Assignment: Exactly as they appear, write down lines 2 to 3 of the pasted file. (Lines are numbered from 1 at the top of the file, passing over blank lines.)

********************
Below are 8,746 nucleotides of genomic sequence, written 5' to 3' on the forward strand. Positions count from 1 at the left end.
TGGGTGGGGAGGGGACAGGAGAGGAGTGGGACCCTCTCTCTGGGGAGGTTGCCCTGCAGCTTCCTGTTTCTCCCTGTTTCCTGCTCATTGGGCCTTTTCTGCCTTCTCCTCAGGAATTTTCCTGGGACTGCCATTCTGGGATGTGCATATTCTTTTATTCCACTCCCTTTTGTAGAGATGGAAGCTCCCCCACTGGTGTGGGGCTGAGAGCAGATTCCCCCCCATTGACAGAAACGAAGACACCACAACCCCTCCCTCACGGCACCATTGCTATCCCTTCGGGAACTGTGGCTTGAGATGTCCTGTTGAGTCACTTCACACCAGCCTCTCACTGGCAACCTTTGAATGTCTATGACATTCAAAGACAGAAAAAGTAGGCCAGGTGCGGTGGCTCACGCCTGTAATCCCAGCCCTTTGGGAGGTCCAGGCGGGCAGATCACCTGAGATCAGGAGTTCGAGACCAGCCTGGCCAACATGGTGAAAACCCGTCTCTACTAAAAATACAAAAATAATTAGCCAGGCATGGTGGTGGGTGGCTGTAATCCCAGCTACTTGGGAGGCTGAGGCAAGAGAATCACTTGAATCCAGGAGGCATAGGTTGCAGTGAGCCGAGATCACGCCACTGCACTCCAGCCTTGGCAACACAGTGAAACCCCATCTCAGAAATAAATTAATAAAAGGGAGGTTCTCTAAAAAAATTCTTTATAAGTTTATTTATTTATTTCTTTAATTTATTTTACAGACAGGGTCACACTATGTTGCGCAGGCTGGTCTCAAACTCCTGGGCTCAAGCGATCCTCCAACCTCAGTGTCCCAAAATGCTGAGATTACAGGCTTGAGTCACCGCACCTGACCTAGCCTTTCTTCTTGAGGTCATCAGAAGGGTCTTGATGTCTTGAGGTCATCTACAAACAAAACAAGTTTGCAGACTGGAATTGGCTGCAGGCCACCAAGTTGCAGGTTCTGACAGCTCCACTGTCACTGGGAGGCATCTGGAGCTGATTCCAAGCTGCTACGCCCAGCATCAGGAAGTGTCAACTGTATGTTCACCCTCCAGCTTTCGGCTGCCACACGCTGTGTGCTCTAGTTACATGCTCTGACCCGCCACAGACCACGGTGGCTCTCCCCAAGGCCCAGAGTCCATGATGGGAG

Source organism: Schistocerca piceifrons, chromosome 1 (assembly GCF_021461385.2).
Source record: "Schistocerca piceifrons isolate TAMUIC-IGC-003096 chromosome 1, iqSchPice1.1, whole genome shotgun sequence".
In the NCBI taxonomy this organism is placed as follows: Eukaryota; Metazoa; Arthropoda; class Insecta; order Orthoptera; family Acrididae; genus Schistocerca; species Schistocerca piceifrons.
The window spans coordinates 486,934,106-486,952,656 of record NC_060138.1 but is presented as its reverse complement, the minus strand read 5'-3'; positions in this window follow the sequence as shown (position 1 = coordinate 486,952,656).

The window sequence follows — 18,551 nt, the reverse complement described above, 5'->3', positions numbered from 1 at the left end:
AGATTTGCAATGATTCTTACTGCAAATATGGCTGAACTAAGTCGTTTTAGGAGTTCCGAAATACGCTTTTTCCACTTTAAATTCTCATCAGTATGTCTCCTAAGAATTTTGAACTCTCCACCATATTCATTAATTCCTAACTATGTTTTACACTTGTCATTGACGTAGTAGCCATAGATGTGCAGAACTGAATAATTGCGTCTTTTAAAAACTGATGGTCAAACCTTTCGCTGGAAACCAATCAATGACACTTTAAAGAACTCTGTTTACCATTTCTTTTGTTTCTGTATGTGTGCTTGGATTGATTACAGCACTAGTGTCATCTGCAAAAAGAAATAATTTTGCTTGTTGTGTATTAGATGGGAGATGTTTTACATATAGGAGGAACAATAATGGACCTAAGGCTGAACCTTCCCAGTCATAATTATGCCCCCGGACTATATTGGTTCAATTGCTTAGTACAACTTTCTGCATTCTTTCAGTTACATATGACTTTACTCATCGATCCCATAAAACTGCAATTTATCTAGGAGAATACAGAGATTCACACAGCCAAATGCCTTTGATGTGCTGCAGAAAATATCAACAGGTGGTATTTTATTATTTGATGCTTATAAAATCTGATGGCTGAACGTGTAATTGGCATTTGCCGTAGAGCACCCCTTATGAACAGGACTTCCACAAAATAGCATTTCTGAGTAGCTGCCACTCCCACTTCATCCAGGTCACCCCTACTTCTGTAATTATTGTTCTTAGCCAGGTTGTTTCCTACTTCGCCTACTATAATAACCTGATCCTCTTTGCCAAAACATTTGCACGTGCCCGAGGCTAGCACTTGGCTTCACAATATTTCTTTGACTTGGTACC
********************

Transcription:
TGGGTGGGGAGGGGACAGGAGAGGAGTGGGACCCTCTCTCTGGGGAGGTTGCCCTGCAGCTTCCTGTTTCTCCCTGTTTCCTGCTCATTGGGCCTTTTCTGCCTTCTCCTCAGGAATTTTCCTGGGACTGCCATTCTGGGATGTGCATATTCTTTTATTCCACTCCCTTTTGTAGAGATGGAAGCTCCCCCACTGGTGTGGGGCTGAGAGCAGATTCCCCCCCATTGACAGAAACGAAGACACCACAACCCCTCCCTCACGGCACCATTGCTATCCCTTCGGGAACTGTGGCTTGAGATGTCCTGTTGAGTCACTTCACACCAGCCTCTCACTGGCAACCTTTGAATGTCTATGACATTCAAAGACAGAAAAAGTAGGCCAGGTGCGGTGGCTCACGCCTGTAATCCCAGCCCTTTGGGAGGTCCAGGCGGGCAGATCACCTGAGATCAGGAGTTCGAGACCAGCCTGGCCAACATGGTGAAAACCCGTCTCTACTAAAAATACAAAAATAATTAGCCAGGCATGGTGGTGGGTGGCTGTAATCCCAGCTACTTGGGAGGCTGAGGCAAGAGAATCACTTGAATCCAGGAGGCATAGGTTGCAGTGAGCCGAGATCACGCCACTGCACTCCAGCCTTGGCAACACAGTGAAACCCCATCTCAGAAATAAATTAATAAAAGGGAGGTTCTCTAAAAAAATTCTTTATAAGTTTATTTATTTATTTCTTTAATTTATTTTACAGACAGGGTCACACTATGTTGCGCAGGCTGGTCTCAAACTCCTGGGCTCAAGCGATCCTCCAACCTCAGTGTCCCAAAATGCTGAGATTACAGGCTTGAGTCACCGCACCTGACCTAGCCTTTCTTCTTGAGGTCATCAGAAGGGTCTTGATGTCTTGAGGTCATCTACAAACAAAACAAGTTTGCAGACTGGAATTGGCTGCAGGCCACCAAGTTGCAGGTTCTGACAGCTCCACTGTCACTGGGAGGCATCTGGAGCTGATTCCAAGCTGCTACGCCCAGCATCAGGAAGTGTCAACTGTATGTTCACCCTCCAGCTTTCGGCTGCCACACGCTGTGTGCTCTAGTTACATGCTCTGACCCGCCACAGACCACGGTGGCTCTCCCCAAGGCCCAGAGTCCATGATGGGAG

Source organism: Schistocerca piceifrons, chromosome 1 (assembly GCF_021461385.2).